The first ASJC brought together approximately 180 participants from various African countries. It came to a close last night with a declaration on effective science reporting. Africa has been accused of having many declarations, policies and documents that never get implemented, so many are waiting with bated breath to see what the next course of action will be.

This blog post is part of our Africa Science Journalists Conference 2012 blog, which takes place 20-23 August in Nakuru, Kenya. To read news and analysis on science journalism please visit our website.


Which way for Africa’s biotechnology development?

August 23, 2012

George Achia
Freelance journalist, SciDev.Net


With only three African countries – South Africa, Egypt and Burkina Faso – commercially growing genetically modified (GM) crops and others including Kenya, Uganda and Nigeria carrying out field trials, Africa remains at a crossroads on how to tap into the potentials of biotechnology to address her myriad food and development challenges.

In an emotive presentation at the ongoing ASJC on biotechnology titled ‘Promises and Reality of the GM Revolution’, Professor Eucharia Kenya, the director at the International Centre for Health Interventions and Research in Africa, pointed out that biotech crops are a product of innovation and there is the need to “manage change as an opportunity, not as a threat”.

Professor Kenya also noted that conventional crop improvement alone will not double crop production to cater for the burgeoning world population, which is expected to shoot up to nine billion by 2050.

“We need a crop improvement strategy that integrates the best of the old [conventional methods] and the best of the new [biotechnology] to optimize productivity and contribute to food, feed and fibre security and address climate change,” said Eucharia.

Which way for Africa?

While answering the question, Kenya noted that there is need to engage in discussion on biotechnology issues. “We need to communicate with society objectively and consistently. Choices must be made from informed points of view,” she said.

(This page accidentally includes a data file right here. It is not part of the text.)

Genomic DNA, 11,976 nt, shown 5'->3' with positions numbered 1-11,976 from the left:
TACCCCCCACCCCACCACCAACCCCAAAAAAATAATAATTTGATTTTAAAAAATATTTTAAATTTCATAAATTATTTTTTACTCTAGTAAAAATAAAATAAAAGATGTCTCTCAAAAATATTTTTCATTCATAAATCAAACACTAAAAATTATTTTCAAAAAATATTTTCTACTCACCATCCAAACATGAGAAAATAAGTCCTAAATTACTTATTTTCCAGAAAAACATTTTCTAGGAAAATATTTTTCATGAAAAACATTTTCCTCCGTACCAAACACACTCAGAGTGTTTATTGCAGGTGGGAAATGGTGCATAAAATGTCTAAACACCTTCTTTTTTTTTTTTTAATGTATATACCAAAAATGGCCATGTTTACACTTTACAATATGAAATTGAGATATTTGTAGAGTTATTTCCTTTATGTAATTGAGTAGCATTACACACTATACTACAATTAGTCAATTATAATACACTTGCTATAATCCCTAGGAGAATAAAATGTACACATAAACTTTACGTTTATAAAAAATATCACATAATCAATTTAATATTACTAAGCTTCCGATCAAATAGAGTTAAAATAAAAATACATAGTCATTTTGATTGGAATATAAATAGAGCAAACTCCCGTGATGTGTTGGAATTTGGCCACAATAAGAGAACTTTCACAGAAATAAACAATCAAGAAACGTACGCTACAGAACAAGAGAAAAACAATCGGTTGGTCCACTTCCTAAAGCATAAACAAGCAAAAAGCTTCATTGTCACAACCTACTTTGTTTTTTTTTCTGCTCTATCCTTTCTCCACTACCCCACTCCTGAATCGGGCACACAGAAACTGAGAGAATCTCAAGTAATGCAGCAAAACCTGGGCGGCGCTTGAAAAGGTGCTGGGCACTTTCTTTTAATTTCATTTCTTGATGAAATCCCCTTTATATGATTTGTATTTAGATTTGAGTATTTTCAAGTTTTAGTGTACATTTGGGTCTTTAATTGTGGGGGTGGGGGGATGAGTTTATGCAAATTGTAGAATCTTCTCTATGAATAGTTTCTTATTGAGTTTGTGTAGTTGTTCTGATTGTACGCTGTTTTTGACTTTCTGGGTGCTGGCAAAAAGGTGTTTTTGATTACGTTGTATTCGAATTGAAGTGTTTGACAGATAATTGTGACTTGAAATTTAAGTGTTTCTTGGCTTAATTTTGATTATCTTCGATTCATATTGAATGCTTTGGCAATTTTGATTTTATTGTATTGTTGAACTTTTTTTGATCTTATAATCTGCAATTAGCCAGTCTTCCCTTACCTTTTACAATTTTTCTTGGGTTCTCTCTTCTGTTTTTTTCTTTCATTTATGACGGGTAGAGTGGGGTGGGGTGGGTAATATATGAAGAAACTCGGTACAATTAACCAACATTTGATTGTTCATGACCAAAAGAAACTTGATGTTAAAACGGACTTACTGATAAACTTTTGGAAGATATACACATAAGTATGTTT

According to Professor Kenya, inadequately developed legal and institutional frameworks for GM regulations, thin capacities for inspection and monitoring compliance and inadequate fora for public engagement are some of the regulatory challenges facing sub-Saharan countries.

This blog post is part of our Africa Science Journalists Conference 2012 blog, which takes place 20-23 August in Nakuru, Kenya. To read news and analysis on science journalism please visit our website.


Engaging Vulnerable Communities in Health Research

August 23, 2012

George Achia
Freelance journalist, SciDev.Net


The Kenya Medical Research Institute (KEMRI) Wellcome Trust Research Programme has revised its research activities to include vulnerable community members as key stakeholders.

“It seems curious that we invest millions of dollars in product development, clinical training, design and building of facilities but often leave out vital processes of community engagement,” Ruth Wanjala, the communications officer for the KEMRI Wellcome Trust told participants attending the ASJC.

Engagement is coordinated by the programme’s community liaison group, elected representatives who act as an interface between the research centre and the community.

Community meeting in Kenya. Photo credit: waterdotorg, flickr

The group is also responsible for community relations between the research centre and the locals.“The community liaison group meet with local administrative, religious and opinion leaders to engage them with our research activities and distribute information, education and communication materials to other community members,” said Wanjala.

She noted that it is necessary to have a structured engagement mechanism with policymakers through Kenya’s ministries of health to translate research outcomes into policy and practice.

The KEMRI Wellcome Trust works across several African countries and is recognized for its research in malaria and many other areas of health.

According to Wanjala, the centre has so far produced over 45 African PhDs and another 44 are currently undertaking their PhD training.

The ASJC is expected to come to a close later today with an African declaration on effective science reporting.

This blog post is part of our Africa Science Journalists Conference 2012 blog, which takes place 20-23 August in Nakuru, Kenya. To read news and analysis on science journalism please visit our website.


Telling stories using data and numbers